BATNA Examples: Negotiation Tactics for Creating Value in Business Negotiations

Use BATNA examples to estimate your counterpart’s, and your own, best alternatives to a negotiated agreement when developing negotiation strategies for use at the bargaining table

By on / Business Negotiations

BATNA examples, or estimations of your best alternative to a negotiated agreement as well as that of your negotiating counterpart, are essential to effective negotiation strategies. When preparing to negotiate, always take time to consider these important questions:


Discover step-by-step techniques for avoiding common business negotiation pitfalls when you download a copy of the FREE special report, Business Negotiation Strategies: How to Negotiate Better Business Deals, from the Program on Negotiation at Harvard Law School.

What’s my BATNA – my walkaway option if the deal fails? (See also: Dealmaking: Understanding Your BATNA in Your Current Negotiations)

What are my most important interests, in ranked order? (See also: BATNA Definition anKnow Your BATNA: The Power of Information in Negotiation)

What is the other side’s BATNA, and what are his interests? (See also: Negotiation Skills: Three Sources of Power at the Bargaining Table)

Careful analysis, estimation, and conversations with colleagues will help you answer the first two questions.

Next, contemplate the other side’s BATNA and interests as thoroughly as you did your own.


Discover step-by-step techniques for avoiding common business negotiation pitfalls when you download a copy of the FREE special report, Business Negotiation Strategies: How to Negotiate Better Business Deals, from the Program on Negotiation at Harvard Law School.

After all, you may not be able to propose a package that he’ll accept if you haven’t thought about his outside options, needs, and wants. In addition, be sure you have a mandate from your superiors to explore options for mutual gains.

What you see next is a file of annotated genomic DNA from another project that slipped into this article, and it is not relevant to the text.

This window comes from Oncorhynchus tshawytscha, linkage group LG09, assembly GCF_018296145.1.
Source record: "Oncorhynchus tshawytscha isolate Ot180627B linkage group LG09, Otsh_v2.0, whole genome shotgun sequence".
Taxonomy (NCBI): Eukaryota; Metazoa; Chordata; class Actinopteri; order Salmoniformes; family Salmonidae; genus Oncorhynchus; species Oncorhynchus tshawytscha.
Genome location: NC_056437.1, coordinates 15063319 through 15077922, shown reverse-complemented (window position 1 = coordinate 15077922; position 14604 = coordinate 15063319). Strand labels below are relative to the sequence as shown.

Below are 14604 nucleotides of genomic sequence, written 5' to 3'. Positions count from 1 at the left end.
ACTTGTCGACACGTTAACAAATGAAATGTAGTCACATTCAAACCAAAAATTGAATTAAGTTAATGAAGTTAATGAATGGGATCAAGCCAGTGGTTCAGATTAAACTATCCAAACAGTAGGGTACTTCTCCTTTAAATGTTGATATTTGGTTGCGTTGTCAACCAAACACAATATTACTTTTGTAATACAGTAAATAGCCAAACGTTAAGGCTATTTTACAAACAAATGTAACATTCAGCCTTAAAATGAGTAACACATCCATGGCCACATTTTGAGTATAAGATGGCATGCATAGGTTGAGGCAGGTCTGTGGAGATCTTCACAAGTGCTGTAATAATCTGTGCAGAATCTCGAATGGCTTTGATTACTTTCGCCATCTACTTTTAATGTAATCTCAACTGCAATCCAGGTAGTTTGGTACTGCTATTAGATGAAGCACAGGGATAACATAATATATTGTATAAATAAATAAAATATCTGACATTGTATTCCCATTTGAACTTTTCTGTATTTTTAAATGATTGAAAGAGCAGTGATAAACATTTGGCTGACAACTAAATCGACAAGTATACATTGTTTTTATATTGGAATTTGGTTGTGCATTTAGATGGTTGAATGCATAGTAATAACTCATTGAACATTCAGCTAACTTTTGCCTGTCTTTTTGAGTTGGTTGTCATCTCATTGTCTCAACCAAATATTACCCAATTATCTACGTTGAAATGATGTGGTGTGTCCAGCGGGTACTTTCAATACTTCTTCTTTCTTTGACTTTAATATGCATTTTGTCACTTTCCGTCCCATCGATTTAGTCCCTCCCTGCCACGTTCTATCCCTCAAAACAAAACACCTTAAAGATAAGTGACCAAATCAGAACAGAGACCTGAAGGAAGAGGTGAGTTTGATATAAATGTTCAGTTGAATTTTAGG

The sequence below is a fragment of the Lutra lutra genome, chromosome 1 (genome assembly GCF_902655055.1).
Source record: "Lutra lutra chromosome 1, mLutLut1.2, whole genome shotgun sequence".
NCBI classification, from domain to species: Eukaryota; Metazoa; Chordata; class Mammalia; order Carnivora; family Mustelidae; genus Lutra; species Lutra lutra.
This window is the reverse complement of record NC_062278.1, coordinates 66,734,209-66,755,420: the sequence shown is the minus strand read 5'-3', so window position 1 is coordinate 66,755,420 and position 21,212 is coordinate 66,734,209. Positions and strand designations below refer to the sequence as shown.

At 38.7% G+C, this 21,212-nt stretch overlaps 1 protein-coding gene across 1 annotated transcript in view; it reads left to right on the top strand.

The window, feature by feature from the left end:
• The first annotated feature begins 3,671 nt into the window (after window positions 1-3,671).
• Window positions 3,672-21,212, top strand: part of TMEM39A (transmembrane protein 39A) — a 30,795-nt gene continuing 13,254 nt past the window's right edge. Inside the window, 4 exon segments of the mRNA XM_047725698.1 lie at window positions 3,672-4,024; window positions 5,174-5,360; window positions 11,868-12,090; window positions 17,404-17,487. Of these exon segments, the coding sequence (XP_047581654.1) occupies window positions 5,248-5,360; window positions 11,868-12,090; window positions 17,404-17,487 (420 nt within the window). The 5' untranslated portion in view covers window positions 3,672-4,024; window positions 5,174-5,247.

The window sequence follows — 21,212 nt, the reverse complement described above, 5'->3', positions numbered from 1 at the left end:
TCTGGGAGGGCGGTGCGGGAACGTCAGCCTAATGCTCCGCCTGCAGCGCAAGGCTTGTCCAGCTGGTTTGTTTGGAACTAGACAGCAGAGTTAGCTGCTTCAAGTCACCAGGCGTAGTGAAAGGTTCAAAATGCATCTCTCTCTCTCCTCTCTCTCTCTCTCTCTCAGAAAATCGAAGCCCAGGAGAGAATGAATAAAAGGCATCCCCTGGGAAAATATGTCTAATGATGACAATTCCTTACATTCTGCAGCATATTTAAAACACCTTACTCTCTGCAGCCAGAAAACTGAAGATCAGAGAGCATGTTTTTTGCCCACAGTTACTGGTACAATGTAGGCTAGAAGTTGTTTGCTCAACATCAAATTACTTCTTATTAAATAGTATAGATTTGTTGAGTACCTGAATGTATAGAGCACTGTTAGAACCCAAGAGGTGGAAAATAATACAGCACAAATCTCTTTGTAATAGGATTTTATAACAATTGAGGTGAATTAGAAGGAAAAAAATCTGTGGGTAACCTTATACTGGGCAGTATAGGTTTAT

Finally, after identifying your counterpart’s BATNA using a few BATNA examples from the information you have gathered during the negotiation process, get ready to propose tradeoffs that exceed the other side’s BATNA (if only slightly), meet his interests reasonably well, greatly exceed your own BATNA, and elegantly meet your interests.

By preparing to propose multiple packages at the same time (see also, the concept of multiple equivalent simultaneous offers, or MESO negotiation strategies), in the spirit of Roger Fisher, William Ury, and Bruce Patton’s cautioning people to “separate inventing from deciding” in Getting To Yes: Negotiating Agreement Without Giving In, you can avoid having an early feeler misconstrued as a final offer.

Design each package to probe your estimates of the other side’s BATNA and interests. All this preparation makes it more likely that the parties will find items of differing value that can be traded to create value.

Related Business Negotiations Article: Integrative Negotiations and a Win-Win Solution – A Place in Business Negotiations?


Discover step-by-step techniques for avoiding common business negotiation pitfalls when you download a copy of the FREE special report, Business Negotiation Strategies: How to Negotiate Better Business Deals, from the Program on Negotiation at Harvard Law School.

Originally published in 2013.

One Response to “BATNA Examples: Negotiation Tactics for Creating Value in Business Negotiations”

  1. Danielle Angela Reyes /

    Creating value in business negotiations also requires establishing trust early on in the business relationship. Reply

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